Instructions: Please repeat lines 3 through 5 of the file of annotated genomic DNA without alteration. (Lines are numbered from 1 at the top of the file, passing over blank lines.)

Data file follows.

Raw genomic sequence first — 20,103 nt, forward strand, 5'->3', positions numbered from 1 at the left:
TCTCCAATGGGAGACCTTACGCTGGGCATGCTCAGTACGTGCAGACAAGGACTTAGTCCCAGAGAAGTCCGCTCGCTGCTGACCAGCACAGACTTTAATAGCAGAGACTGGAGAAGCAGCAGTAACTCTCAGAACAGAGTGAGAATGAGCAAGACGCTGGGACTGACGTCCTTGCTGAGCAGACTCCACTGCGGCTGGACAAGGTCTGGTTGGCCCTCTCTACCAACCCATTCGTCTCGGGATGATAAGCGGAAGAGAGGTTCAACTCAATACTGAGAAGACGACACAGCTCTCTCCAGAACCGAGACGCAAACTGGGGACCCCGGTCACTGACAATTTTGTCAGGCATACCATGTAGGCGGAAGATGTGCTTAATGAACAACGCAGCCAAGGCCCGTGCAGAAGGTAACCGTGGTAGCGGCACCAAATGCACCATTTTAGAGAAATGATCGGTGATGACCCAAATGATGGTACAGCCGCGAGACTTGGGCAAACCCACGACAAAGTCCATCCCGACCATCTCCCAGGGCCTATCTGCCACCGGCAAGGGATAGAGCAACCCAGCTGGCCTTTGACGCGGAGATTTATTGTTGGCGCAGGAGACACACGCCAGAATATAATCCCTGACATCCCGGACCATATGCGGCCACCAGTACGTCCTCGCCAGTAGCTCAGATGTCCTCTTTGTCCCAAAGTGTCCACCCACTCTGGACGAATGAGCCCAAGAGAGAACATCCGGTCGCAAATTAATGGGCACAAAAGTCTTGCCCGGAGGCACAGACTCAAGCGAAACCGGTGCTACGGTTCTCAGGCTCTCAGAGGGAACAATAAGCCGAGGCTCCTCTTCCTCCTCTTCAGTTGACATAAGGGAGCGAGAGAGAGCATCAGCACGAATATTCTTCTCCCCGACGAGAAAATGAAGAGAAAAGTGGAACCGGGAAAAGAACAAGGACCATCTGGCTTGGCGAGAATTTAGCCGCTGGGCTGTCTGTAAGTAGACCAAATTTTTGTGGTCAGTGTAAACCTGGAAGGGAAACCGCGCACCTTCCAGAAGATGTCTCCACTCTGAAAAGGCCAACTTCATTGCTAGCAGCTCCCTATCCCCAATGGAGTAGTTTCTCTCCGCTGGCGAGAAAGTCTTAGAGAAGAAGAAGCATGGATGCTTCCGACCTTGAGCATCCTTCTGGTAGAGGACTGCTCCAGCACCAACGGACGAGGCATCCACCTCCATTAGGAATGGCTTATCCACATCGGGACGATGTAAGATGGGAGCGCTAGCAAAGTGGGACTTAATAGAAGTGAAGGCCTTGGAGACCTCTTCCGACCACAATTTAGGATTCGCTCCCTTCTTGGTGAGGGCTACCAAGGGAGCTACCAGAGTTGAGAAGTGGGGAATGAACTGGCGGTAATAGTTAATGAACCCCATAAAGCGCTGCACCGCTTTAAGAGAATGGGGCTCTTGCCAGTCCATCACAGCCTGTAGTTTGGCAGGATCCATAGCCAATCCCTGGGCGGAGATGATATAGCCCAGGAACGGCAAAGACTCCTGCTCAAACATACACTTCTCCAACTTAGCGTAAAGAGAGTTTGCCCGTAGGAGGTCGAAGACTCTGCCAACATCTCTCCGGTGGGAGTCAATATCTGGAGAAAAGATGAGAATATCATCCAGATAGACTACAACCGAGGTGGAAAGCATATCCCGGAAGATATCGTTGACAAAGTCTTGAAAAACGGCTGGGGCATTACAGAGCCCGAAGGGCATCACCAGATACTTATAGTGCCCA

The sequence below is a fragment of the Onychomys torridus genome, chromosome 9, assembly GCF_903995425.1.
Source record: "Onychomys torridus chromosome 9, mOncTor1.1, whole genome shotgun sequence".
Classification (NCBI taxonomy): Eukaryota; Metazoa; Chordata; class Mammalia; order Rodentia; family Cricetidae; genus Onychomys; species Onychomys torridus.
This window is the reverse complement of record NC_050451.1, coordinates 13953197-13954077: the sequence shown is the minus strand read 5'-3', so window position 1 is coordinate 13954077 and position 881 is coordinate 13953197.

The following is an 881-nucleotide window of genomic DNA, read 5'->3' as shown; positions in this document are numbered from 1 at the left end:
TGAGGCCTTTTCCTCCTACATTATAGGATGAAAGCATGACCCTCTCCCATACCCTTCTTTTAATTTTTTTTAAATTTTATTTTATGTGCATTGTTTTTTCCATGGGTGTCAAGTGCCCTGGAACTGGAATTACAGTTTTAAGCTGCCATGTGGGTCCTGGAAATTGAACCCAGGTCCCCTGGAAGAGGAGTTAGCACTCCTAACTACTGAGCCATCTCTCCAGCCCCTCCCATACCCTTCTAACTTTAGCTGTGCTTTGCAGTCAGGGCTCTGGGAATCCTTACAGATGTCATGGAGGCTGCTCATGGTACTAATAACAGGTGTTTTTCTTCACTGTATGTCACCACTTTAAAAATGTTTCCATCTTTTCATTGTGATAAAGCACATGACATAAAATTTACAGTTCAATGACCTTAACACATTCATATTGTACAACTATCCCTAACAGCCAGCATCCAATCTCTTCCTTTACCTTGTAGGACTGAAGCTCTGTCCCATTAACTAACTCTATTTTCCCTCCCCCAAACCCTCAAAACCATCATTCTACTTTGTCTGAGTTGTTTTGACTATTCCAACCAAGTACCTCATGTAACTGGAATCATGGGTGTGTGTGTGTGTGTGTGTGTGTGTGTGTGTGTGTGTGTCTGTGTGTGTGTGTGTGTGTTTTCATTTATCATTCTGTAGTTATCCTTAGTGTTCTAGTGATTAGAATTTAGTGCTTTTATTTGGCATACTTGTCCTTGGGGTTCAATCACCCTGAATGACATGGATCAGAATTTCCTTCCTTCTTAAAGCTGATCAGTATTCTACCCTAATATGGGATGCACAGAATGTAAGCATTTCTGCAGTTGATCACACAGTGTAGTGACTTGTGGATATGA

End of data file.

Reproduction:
The sequence below is a fragment of the Onychomys torridus genome, chromosome 9, assembly GCF_903995425.1.
Source record: "Onychomys torridus chromosome 9, mOncTor1.1, whole genome shotgun sequence".
Classification (NCBI taxonomy): Eukaryota; Metazoa; Chordata; class Mammalia; order Rodentia; family Cricetidae; genus Onychomys; species Onychomys torridus.